When the QOS module task reaches the end of the media data, the streaming is complete and the QOS module task signals SAP 155 through parsing engine 120. Alternatively, client system 135 signals SAP 155 that streaming is complete. SAP 155 closes the streaming session by calling the method MediaObj->Close( ). The method MediaObj->Close( ) closes the cursor, block 725. SAP 155 sends the request to close the cursor to DBMS 100. Parsing engine 120 passes the close request to the processing module 105 and the processing module closes the cursor. The QOS module task closes the media connection, block 730. The QOS module then releases the QOS module task, block 735.
The various implementations of the invention are realized in electronic hardware, computer software, or combinations of these technologies. Most implementations include one or more computer programs executed by a programmable computer. For example, referring to
The computer programs include executable code that is usually stored in a persistent storage medium and then copied into memory at run-time. The processor executes the code by retrieving program instructions from memory in a prescribed order. When executing the program code, the computer receives data from the input and/or storage devices, performs operations on the data, and then delivers the resulting data to the output and/or storage devices.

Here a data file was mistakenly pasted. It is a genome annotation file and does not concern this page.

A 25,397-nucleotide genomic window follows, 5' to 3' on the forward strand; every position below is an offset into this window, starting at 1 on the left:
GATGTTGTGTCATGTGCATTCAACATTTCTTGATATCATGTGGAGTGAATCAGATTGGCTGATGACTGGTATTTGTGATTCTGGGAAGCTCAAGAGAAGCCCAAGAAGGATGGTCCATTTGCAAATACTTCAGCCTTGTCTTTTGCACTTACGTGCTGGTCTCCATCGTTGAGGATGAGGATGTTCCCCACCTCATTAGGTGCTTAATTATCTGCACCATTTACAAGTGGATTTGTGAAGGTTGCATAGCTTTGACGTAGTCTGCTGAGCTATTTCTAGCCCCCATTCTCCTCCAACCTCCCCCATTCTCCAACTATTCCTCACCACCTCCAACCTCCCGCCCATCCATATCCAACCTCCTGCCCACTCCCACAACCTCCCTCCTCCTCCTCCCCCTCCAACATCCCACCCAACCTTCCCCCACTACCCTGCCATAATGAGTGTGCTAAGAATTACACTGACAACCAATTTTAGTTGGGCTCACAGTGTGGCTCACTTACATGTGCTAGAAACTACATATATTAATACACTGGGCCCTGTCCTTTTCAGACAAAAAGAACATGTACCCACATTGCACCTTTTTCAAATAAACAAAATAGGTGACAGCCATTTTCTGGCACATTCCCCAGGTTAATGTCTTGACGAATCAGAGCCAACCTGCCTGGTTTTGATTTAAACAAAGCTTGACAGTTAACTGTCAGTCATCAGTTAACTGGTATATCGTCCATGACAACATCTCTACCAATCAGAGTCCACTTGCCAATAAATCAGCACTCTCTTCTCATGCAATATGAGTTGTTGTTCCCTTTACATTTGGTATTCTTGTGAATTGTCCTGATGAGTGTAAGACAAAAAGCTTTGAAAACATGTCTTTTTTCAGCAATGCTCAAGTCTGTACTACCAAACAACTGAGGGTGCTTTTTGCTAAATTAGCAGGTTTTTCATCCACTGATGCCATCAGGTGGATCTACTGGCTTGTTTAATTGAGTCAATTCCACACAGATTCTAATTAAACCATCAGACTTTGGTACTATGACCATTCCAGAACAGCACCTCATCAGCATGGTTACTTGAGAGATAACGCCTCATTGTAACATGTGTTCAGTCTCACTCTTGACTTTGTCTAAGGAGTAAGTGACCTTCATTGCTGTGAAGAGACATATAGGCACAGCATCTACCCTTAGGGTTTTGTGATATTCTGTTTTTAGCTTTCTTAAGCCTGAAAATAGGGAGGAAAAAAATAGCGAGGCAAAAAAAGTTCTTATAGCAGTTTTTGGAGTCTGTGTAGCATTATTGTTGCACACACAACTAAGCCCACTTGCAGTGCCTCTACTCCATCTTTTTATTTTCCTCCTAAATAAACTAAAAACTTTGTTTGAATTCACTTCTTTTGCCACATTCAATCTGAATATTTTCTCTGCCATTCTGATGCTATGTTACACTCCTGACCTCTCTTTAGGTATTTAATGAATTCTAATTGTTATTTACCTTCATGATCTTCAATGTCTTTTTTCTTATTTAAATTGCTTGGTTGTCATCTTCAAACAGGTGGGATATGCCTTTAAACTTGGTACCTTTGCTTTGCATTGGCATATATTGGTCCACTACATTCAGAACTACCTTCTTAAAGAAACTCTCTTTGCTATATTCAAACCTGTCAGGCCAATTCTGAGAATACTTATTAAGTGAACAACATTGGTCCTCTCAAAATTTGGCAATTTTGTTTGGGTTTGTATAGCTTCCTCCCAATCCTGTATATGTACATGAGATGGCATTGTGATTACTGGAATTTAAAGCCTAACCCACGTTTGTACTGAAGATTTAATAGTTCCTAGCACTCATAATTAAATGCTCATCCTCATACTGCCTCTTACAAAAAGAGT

Various illustrative implementations of the present invention have been described. However, one of ordinary skill in the art will see that additional implementations are also possible and within the scope of the present invention. For example, while the above description focuses on implementations based on a DBMS using a massively parallel processing (MPP) architecture, other types of database systems, including those that use a symmetric multiprocessing (SMP) architecture, are also useful in carrying out the invention. Accordingly, the present invention is not limited to only those implementations described above.
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|U.S. Classification||1/1, 707/E17.009, 707/999.104, 707/999.107, 707/999.01|
|Cooperative Classification||Y10S707/99948, Y10S707/99945, G06F17/30483, G06F17/30017, G06F17/30516, H04L29/06027, G06F17/30595, H04L65/4084, H04L65/80, H04L67/322|
|European Classification||H04L29/06C2, G06F17/30S4P4P, G06F17/30S4P4S, G06F17/30S8R, G06F17/30E, H04L29/06M8, H04L29/06M4S4|
|Mar 29, 2002||AS||Assignment|
Owner name: NCR CORPORATION, OHIO
Free format text: ASSIGNMENT OF ASSIGNORS INTEREST;ASSIGNORS:REED, MICHAEL L.;FRAZIER, JOHN D.;GOLD, KEVIN D.;REEL/FRAME:012781/0846
Effective date: 20020329
|Apr 3, 2007||CC||Certificate of correction|
|Dec 21, 2007||AS||Assignment|
Owner name: TERADATA US, INC., OHIO
Free format text: ASSIGNMENT OF ASSIGNORS INTEREST;ASSIGNOR:NCR CORPORATION;REEL/FRAME:020540/0786
Effective date: 20070924
|Oct 20, 2009||FPAY||Fee payment|